At age 33, Rami Biswokarma has been married for 20 years. Her village of Kateghari in Nepal’s western Surkhet District has seen multiple campaigns against child marriage, but she says little has changed.
The welfare of 117 young Tharu girls at the government’s Lawajuni Girls’ Hostel in the remote Narti village of Dang District, nearly 600km southwest of the Nepalese capital, Kathmandu, is the responsibility of hostel warden Brija Chaudhary, 25.
They are all former ‘Kamalaris’, rescued from the system of bonded labour still applied in many middle- and high-class households.
You are businesswomen!” Dr. Selvamalar Ayadurai proclaimed with a powerful voice and strong gestures to the 17 women who gathered in RUWON Nepal's office....
Nepalese women are increasingly working abroad, which is changing family dynamics. An estimated 2.5 million Nepalese women work abroad.
Although some champion the evolution of gender roles as men take on domestic duties, some social workers say the absence of mothers negatively affects children.
After a visit to Nepal by key members of Stella Star, it was obvious there was a need for a home for girls would otherwise be vulnerable to traffickers and other forms of abuse.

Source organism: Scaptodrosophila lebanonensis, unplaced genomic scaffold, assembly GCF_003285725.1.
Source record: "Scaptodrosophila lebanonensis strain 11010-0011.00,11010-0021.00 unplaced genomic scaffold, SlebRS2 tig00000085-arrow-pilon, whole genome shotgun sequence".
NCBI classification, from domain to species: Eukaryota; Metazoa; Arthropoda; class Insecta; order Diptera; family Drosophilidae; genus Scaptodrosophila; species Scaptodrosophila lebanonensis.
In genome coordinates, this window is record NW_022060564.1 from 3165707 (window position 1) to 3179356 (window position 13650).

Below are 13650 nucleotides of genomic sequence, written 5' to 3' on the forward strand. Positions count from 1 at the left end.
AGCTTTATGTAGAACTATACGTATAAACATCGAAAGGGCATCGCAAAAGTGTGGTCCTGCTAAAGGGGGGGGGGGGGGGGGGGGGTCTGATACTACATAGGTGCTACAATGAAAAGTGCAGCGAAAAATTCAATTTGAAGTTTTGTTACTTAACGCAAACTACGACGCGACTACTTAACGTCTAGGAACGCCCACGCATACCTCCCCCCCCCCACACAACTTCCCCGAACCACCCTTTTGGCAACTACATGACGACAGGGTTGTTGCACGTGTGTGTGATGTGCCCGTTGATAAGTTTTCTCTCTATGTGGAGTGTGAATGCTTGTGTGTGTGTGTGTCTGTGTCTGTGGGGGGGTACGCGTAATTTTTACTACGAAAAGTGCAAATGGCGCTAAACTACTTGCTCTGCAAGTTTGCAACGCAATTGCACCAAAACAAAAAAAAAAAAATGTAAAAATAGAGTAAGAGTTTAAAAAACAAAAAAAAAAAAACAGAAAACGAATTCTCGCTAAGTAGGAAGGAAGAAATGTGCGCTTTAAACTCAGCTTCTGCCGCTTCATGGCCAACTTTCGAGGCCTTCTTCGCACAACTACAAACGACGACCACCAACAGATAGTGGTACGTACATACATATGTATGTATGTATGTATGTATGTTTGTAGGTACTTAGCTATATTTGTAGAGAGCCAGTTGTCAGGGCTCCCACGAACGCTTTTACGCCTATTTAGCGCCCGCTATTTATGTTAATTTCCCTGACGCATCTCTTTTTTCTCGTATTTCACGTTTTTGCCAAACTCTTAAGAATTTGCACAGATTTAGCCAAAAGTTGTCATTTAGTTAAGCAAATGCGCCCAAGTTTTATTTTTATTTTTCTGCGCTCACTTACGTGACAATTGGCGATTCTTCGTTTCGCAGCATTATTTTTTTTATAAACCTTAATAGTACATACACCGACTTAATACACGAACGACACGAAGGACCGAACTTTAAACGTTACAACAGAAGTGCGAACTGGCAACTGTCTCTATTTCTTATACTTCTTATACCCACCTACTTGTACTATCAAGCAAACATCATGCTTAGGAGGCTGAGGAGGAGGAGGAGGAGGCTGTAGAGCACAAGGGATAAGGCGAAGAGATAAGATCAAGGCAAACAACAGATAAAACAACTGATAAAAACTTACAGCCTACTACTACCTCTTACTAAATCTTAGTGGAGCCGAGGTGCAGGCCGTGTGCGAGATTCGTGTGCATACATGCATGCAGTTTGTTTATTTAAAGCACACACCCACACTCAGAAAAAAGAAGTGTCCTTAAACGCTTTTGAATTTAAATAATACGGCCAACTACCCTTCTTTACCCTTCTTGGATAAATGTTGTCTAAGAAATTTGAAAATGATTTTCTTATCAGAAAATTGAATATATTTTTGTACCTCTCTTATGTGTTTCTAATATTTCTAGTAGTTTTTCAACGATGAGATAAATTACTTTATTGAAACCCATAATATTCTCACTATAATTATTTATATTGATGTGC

In exchange for school fees, girls from rural areas in Nepal say they suffer abuse while working as domestic laborers.
The children were very excited and had built up their inner capacity by expressing their thoughts.
Children did not hesitate to talk and share their feelings, which has helped them to be good leaders. Within the project we did many activities which have lead the children to be positive and more creative.
Emily Wassel interviews Dhruba Prasad Ghimre of RUWON Nepal:
"The main problem is the attitude that women are only materials to decorate the house with, and they can't be outside of the house, in society...."
Most of Nepal’s agriculture is undertaken by women, but research tailored to their needs is lacking.
Widows in Nepal are ostracised from society, and abused financially and psychologically by the communities they live in...
Almost unnoticed, Nepal’s burgeoning adult entertainment industry has been drawing young girls away from being trafficked across the border to India’s big cities.
Rights activists are worried that the issue of internal trafficking has not received the kind of legislative attention that resulted in laws, passed in 2007
Thousands of Nepali girls leave school every year to get married, missing out on their education, the government says.
Parents are often unaware of the impact that trying to save the money spent on education can have on the future of their daughter.